Did you know that 34% of the businesses that have implemented an AED (automated external defibrillator) program and have used their AED at least once to help save a life – 66% were successful? * That’s a favorable success rate and why the placement of one or more automated external defibrillators in the workplace is recommended strongly by the American College of Occupational and Environmental Medicine and other organizations like the Red Cross and the American Heart Association.
These recommendations are not made lightly. Sudden cardiac arrest (SCA) kills approximately 450,000 adults in the United States every year. The American Heart Association recommends defibrillation (delivering an electric shock to the heart) within three to five minutes or sooner for cardiac arrests occurring outside of the hospital. That’s because survival rates drop seven to ten percent for every minute without defibrillation. When AEDs are readily available, the lifesaving results can be dramatic. Studies have shown that survival rates as high as 74% can be achieved with an effective AED program in place, the federal AED legislation is a good place to start in helping you prepare your AED program.
Sudden cardiac arrest almost always strikes without warning and can happen to anyone no matter what their age or health situation is. Treating an SCA immediately is necessary for the prevention of brain damage or death. Cardiopulmonary resuscitation (CPR) is not enough to save a person suffering from sudden cardiac arrest. CPR only keeps oxygen flowing to the victim’s brain; defibrillation restarts the heart, something that CPR cannot do.
Sudden cardiac arrest occurs when the heart’s electrical signals, the ones that control the pumping of the blood from the heart to the body, are interrupted. The ventricles (the left and right chambers of the heart) start quivering instead of contracting or pumping blood. If this ventricular fibrillation is allowed to continue for more than five minutes, brain damage or death will occur. Defibrillation is the only way to get the heart’s rhythm back to normal.
Sudden cardiac arrest is not the same as a heart attack. A heart attack occurs when the blood flow to the heart is interrupted by a blockage in one or more arteries. If the blockage isn’t treated quickly, the heart muscle begins to die, and death can occur. Signs of a heart attack include chest discomfort or pain, discomfort in the upper body – in one or both arms, the stomach, back, neck or jaw, shortness of breath, nausea, vomiting, lightheadedness, or breaking out in a cold sweat.
Signs of sudden cardiac arrest are quite apparent and very sudden and usually happen without warning, unlike the signs of a heart attack. In an SCA, the victim loses consciousness and stops breathing. An AED is the only way to get the heart beating again.
An automated external defibrillator is a computerized, portable device that checks a person’s heart rhythm and advises a first responder on whether or not an electric shock is needed. There are many different types of AEDs on the market but they all have the same basic functions. Most are easy to use and require only minimal training.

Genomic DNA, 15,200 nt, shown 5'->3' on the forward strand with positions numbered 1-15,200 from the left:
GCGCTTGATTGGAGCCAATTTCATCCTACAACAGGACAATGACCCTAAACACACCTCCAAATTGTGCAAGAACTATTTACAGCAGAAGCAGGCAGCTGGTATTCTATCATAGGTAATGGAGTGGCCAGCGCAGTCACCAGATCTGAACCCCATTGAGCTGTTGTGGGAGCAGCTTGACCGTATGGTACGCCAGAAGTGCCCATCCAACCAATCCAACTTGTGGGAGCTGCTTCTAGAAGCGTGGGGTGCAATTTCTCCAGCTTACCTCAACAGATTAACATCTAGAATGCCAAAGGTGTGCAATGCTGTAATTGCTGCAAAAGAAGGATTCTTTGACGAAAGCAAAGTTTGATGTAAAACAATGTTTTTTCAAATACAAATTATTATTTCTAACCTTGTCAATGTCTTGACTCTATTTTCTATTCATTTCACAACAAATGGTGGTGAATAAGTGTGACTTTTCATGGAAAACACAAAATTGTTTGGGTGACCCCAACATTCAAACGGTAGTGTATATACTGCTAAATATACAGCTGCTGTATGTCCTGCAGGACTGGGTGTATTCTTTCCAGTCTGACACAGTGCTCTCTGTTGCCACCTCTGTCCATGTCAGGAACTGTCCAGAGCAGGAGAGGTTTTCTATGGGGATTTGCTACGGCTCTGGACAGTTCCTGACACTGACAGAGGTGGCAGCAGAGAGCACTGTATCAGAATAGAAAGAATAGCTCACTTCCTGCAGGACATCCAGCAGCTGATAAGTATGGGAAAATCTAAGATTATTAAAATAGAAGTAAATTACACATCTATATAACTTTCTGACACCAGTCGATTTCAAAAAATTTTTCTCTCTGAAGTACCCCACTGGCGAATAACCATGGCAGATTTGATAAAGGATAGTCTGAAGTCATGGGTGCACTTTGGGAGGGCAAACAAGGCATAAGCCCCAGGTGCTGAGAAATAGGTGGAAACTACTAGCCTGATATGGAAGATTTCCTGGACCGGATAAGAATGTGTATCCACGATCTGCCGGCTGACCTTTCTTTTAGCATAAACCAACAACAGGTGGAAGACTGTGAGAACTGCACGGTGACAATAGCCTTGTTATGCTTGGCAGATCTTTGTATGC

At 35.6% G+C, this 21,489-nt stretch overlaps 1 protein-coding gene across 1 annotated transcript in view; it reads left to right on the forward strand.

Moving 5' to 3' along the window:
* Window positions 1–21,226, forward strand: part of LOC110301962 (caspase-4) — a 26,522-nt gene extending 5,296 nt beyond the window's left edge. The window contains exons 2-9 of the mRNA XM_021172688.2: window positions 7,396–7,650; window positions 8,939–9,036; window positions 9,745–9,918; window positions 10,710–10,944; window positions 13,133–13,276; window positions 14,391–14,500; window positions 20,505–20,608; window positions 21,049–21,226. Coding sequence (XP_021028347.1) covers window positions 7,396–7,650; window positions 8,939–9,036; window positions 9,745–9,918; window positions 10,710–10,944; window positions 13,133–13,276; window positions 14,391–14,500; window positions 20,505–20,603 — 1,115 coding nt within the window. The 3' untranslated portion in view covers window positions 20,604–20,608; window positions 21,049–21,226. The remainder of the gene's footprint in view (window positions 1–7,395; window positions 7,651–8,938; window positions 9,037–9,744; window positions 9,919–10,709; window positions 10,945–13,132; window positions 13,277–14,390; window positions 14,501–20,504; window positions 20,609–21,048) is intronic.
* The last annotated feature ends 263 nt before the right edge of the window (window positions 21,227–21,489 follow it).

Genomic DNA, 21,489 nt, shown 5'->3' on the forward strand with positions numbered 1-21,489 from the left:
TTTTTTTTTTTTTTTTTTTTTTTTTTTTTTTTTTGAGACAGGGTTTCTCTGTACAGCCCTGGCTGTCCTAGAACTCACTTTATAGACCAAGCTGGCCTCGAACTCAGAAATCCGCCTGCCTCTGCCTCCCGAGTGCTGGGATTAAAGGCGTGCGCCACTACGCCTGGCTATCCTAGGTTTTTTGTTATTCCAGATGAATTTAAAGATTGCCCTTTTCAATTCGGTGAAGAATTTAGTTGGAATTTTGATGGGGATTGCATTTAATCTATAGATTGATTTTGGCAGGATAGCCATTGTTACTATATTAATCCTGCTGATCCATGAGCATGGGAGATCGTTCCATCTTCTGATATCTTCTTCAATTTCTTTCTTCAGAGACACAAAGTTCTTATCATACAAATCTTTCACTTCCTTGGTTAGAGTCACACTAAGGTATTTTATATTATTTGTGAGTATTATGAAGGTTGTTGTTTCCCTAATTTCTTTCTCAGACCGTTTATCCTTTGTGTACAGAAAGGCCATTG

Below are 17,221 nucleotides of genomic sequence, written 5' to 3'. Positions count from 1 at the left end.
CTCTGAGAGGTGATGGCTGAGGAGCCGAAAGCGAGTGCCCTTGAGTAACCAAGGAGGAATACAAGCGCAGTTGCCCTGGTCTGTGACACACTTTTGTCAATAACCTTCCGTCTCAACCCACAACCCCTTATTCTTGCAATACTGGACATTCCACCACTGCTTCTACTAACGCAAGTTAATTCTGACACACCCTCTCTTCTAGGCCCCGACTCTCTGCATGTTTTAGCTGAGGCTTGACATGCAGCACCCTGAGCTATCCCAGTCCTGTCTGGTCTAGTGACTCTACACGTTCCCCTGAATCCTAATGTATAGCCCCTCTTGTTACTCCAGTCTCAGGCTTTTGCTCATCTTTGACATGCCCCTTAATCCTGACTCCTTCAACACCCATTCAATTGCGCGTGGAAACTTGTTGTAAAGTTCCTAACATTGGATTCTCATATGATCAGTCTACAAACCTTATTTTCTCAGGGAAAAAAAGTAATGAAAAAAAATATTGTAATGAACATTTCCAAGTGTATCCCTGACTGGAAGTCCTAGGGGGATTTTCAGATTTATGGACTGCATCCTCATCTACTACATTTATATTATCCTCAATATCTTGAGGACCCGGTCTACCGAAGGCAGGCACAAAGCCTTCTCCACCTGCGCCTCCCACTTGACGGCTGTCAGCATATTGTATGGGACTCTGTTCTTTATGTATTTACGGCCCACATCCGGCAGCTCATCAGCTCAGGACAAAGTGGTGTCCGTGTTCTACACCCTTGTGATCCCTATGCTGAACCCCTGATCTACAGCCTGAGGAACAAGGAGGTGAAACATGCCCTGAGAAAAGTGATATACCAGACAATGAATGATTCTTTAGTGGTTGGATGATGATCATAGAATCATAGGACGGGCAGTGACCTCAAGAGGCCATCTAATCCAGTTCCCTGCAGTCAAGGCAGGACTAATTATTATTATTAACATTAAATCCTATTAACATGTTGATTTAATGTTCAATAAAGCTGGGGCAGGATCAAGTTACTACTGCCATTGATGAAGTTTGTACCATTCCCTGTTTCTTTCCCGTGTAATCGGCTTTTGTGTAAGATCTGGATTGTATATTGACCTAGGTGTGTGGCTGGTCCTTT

Deciding whether or not to implement an AED program in the workplace need not be a difficult decision. Some questions to consider are:
- Can an EMS team be at the office and be administering defibrillation in five minutes or less?
- Has there been an SCA incident at the site in the past five years?
- Have the demographics of the site remained constant during those years?
- Does the site employ at-risk people or is it in a higher-risk location? At-risk individuals include:
- Men age forty or over
- Personal history of heart disease
- Family history of heart disease
- Post-menopausal women
- High blood pressure
- High cholesterol
- Can one person be placed in charge of the program and be proactive and hands-on?
- Are there office personnel willing to undergo CPR and defibrillation training and willing to respond to a cardiac emergency if needed?
If the answer to number one is no, and the answers for two through 6 are yes, then implementing an AED program in the workplace is probably a good idea. The following ten steps can help ensure the successful set-up of an AED program in a workplace.
- Choose a person willing and able to be the program leader.
- Review federal AED legislation, state and local laws, and regulations and advisories pertaining to AED programs.
- Find out how much the program will cost and develop a budget.
- Obtain program funding.
- Research AED brands and decide how many AEDs are needed.
- Enlist and train first-responders.
- Develop an emergency communication plan.
- Write a written response plan, and practice it!
- Develop an awareness of the program through meetings, newsletter, signage, etc.
- After an SCA emergency, review the procedures and make adjustments and improvements as necessary.
The Public Access Defibrillation (PAD) Trial study, reported in the New England Journal of Medicine (2004;351:637-46), found that two times as many people suffering an SCA survived in locations where people were trained and equipped with AEDs and CPR than if they had only had CPR training. This shows that non-medical personnel trained in the use of AEDs can use them safely and effectively and that the number of SCA survivors can double in sudden cardiac arrest emergencies.Implementing an AED program in the workplace can be as important as installing smoke detectors and fire extinguishers and make the people who work in that office feel and be safer than those people who work in offices that don’t have a program in place.